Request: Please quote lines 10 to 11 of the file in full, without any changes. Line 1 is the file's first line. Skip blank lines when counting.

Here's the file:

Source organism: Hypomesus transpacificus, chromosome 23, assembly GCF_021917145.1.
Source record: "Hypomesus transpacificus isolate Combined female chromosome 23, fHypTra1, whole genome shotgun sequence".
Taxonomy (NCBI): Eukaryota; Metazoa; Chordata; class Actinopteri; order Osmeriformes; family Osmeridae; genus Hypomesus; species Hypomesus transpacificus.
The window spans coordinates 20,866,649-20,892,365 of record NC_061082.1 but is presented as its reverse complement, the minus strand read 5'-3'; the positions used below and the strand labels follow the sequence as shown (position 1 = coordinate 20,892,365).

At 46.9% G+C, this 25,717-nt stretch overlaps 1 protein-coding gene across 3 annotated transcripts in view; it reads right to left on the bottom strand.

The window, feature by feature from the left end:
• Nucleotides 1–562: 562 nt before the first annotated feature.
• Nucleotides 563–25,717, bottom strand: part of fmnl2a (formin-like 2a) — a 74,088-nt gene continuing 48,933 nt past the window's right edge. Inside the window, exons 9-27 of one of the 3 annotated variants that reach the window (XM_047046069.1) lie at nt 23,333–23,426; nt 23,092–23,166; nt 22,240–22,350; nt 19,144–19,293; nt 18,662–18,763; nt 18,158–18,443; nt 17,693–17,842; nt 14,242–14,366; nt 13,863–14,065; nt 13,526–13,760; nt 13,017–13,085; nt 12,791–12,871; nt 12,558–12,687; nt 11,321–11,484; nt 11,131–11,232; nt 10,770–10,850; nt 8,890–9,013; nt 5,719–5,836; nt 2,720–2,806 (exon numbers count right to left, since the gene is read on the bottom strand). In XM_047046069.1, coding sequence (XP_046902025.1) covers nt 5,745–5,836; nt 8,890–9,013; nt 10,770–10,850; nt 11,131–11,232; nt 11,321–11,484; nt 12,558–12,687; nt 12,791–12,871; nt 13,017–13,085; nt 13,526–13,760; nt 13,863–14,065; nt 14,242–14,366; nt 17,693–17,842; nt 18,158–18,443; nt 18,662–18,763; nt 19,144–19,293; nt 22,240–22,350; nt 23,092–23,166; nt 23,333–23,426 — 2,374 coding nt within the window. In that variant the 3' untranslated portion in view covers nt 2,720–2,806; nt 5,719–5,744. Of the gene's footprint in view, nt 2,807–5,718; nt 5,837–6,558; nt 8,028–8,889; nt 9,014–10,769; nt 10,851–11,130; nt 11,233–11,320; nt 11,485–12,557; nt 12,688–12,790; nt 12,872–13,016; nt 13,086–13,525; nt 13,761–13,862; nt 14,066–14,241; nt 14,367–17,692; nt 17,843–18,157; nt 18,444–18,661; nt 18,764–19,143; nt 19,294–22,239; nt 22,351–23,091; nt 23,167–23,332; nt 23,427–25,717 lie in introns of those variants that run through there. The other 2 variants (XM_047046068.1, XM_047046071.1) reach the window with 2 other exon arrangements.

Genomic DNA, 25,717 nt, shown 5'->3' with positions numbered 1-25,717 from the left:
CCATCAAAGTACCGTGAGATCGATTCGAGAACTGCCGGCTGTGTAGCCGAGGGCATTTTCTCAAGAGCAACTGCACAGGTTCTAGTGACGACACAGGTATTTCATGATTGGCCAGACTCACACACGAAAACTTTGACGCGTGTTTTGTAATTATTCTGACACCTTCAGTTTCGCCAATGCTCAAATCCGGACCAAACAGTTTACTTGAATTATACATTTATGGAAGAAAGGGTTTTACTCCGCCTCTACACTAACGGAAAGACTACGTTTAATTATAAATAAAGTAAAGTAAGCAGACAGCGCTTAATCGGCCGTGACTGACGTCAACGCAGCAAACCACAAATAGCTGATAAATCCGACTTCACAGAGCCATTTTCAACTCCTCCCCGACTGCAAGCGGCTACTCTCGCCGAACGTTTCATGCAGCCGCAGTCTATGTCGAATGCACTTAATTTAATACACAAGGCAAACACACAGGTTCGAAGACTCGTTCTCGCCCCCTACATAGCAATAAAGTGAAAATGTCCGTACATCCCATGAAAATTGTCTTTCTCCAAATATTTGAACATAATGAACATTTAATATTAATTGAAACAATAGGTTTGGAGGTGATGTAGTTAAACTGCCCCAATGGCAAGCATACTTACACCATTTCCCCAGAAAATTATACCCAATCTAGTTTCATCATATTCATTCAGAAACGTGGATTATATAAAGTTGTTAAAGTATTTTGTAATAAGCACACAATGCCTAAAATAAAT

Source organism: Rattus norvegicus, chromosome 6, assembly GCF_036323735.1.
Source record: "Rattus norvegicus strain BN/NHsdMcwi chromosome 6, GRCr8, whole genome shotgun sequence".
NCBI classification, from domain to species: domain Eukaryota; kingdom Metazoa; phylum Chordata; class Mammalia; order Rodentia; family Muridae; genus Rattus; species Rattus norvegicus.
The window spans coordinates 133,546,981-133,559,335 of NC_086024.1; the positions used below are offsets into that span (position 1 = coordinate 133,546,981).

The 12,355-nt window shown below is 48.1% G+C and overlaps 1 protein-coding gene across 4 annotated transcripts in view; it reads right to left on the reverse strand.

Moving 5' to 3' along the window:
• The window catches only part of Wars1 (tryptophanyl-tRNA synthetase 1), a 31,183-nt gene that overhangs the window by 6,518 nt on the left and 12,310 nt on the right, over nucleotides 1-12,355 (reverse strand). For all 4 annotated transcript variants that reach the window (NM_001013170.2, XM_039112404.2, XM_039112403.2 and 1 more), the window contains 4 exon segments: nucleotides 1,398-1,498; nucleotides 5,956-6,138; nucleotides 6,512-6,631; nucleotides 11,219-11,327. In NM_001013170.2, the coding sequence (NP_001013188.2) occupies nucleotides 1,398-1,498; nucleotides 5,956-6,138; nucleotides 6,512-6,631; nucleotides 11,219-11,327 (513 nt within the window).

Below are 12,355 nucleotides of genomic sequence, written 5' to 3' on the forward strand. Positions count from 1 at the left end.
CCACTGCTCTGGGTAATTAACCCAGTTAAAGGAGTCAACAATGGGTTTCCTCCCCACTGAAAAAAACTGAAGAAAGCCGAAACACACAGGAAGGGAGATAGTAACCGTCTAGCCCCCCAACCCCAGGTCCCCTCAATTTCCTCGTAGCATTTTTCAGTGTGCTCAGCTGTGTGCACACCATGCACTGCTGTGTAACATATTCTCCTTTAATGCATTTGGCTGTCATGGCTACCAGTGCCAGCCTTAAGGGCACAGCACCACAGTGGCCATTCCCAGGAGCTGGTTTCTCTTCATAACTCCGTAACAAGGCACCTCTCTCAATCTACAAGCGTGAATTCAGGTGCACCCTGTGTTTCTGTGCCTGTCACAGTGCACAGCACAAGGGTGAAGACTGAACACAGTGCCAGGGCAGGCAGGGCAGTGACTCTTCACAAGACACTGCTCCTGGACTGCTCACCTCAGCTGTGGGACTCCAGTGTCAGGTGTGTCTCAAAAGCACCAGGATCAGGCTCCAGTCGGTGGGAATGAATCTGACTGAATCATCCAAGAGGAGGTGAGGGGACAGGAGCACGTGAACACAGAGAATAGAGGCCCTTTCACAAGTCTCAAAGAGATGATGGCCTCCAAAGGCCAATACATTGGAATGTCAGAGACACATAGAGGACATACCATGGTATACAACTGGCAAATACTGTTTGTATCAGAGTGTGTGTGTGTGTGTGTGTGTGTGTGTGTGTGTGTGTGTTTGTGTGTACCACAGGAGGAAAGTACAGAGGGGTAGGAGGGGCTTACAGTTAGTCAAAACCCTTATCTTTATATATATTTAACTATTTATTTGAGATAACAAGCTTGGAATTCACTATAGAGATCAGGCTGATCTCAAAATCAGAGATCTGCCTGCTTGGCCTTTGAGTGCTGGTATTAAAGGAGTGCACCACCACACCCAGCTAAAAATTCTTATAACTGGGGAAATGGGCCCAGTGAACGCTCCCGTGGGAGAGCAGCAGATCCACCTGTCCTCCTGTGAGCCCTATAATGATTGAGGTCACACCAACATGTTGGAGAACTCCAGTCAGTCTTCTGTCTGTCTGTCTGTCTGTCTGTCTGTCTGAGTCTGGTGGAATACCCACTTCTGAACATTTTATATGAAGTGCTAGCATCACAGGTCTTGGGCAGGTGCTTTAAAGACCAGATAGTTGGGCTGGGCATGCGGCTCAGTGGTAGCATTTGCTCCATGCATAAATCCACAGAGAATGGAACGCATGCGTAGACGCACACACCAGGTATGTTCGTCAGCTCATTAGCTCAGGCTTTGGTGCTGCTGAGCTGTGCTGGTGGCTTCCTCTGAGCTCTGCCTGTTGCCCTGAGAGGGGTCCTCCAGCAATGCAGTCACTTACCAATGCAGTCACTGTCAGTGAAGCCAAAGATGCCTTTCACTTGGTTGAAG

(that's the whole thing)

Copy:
CCATCAAAGTACCGTGAGATCGATTCGAGAACTGCCGGCTGTGTAGCCGAGGGCATTTTCTCAAGAGCAACTGCACAGGTTCTAGTGACGACACAGGTATTTCATGATTGGCCAGACTCACACACGAAAACTTTGACGCGTGTTTTGTAATTATTCTGACACCTTCAGTTTCGCCAATGCTCAAATCCGGACCAAACAGTTTACTTGAATTATACATTTATGGAAGAAAGGGTTTTACTCCGCCTCTACACTAACGGAAAGACTACGTTTAATTATAAATAAAGTAAAGTAAGCAGACAGCGCTTAATCGGCCGTGACTGACGTCAACGCAGCAAACCACAAATAGCTGATAAATCCGACTTCACAGAGCCATTTTCAACTCCTCCCCGACTGCAAGCGGCTACTCTCGCCGAACGTTTCATGCAGCCGCAGTCTATGTCGAATGCACTTAATTTAATACACAAGGCAAACACACAGGTTCGAAGACTCGTTCTCGCCCCCTACATAGCAATAAAGTGAAAATGTCCGTACATCCCATGAAAATTGTCTTTCTCCAAATATTTGAACATAATGAACATTTAATATTAATTGAAACAATAGGTTTGGAGGTGATGTAGTTAAACTGCCCCAATGGCAAGCATACTTACACCATTTCCCCAGAAAATTATACCCAATCTAGTTTCATCATATTCATTCAGAAACGTGGATTATATAAAGTTGTTAAAGTATTTTGTAATAAGCACACAATGCCTAAAATAAAT

Source organism: Rattus norvegicus, chromosome 6, assembly GCF_036323735.1.